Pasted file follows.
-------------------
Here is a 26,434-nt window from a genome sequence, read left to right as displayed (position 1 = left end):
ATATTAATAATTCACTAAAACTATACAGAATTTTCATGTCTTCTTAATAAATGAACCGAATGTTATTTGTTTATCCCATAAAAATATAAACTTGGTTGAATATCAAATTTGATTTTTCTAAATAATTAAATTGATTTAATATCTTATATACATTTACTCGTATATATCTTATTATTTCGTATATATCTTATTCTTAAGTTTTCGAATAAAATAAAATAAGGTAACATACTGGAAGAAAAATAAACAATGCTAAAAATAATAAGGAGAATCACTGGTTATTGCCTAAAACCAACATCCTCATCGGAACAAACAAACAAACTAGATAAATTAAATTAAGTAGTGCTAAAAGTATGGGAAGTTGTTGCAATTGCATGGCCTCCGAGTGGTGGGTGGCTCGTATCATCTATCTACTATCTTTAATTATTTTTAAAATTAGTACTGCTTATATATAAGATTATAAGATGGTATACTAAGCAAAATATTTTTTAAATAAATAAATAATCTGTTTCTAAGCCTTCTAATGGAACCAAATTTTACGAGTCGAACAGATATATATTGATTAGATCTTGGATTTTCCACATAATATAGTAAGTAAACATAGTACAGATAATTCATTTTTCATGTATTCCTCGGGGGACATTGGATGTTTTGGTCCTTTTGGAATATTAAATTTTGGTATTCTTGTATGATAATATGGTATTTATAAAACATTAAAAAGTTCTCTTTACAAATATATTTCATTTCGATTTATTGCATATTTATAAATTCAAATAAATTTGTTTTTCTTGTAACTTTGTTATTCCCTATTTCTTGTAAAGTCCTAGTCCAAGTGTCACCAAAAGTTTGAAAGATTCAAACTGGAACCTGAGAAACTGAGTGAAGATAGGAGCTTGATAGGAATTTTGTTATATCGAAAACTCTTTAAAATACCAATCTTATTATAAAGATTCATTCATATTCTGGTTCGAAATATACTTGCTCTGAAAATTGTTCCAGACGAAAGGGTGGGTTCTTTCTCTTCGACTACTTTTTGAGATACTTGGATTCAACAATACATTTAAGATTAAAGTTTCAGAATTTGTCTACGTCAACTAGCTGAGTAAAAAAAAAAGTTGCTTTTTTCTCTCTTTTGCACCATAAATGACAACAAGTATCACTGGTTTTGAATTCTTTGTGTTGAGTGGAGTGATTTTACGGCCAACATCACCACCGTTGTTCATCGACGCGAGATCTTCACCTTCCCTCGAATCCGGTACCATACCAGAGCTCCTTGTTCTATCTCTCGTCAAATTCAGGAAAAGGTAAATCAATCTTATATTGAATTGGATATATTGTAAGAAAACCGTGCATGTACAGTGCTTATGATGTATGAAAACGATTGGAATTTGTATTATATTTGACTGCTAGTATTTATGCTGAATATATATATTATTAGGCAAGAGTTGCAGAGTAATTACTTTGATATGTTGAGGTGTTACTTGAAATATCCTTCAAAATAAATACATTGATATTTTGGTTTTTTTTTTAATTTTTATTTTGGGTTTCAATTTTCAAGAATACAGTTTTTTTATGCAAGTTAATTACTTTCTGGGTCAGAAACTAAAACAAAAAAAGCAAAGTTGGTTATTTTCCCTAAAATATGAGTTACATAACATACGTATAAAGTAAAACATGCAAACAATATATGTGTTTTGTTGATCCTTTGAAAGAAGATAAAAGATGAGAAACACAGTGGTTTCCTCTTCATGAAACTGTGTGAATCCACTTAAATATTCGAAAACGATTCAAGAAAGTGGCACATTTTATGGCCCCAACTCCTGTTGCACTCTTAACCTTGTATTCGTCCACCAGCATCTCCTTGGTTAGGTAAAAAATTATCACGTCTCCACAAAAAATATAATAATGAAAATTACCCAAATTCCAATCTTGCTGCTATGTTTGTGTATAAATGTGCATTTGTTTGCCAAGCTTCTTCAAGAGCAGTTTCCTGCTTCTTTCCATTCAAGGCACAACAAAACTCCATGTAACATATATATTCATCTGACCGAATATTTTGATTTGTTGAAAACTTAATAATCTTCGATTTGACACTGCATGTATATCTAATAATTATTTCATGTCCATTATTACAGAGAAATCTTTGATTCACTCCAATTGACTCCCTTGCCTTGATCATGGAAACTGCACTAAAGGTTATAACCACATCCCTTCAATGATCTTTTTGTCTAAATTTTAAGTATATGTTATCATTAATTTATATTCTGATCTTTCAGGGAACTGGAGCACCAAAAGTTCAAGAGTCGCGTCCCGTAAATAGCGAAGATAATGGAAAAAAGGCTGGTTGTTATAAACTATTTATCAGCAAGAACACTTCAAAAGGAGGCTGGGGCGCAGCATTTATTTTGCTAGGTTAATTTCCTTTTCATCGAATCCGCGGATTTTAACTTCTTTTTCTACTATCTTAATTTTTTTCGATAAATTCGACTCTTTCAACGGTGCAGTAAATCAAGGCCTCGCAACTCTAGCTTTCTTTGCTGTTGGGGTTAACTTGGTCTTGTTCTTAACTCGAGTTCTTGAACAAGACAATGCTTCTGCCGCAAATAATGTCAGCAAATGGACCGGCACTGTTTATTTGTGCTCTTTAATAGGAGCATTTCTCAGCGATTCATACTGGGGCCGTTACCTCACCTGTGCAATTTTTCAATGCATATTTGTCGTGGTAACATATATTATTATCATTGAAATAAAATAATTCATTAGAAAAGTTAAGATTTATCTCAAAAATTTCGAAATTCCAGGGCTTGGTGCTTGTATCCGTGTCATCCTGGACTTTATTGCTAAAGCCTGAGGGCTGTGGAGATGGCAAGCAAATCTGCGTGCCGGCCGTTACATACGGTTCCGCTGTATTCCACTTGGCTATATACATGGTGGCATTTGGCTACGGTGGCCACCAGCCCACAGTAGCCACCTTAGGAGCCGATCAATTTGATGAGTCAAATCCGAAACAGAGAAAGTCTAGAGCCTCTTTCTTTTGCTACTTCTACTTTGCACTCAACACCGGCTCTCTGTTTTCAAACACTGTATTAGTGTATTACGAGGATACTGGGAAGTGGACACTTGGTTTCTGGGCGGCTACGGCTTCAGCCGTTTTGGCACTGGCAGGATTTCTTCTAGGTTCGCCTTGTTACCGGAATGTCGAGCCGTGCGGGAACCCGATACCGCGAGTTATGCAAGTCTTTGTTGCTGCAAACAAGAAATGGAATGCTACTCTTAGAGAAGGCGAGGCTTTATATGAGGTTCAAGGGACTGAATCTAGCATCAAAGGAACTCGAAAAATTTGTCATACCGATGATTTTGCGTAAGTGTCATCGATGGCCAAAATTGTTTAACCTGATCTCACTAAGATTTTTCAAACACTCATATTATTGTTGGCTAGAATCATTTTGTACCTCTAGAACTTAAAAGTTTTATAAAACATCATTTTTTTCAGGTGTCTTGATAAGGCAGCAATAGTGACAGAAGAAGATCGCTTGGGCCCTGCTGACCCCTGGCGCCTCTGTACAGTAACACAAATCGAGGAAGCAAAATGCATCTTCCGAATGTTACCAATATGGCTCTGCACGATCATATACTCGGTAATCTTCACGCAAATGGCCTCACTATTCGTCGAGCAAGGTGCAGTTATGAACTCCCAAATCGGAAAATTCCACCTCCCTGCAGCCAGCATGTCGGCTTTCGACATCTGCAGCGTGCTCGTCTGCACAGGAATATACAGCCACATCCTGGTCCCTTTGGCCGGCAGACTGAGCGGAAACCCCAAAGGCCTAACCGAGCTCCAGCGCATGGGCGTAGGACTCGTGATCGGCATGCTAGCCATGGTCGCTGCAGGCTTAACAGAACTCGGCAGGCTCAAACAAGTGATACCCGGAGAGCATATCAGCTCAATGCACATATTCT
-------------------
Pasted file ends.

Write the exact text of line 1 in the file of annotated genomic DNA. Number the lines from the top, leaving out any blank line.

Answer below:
Here is a 26,434-nt window from a genome sequence, read left to right as displayed (position 1 = left end):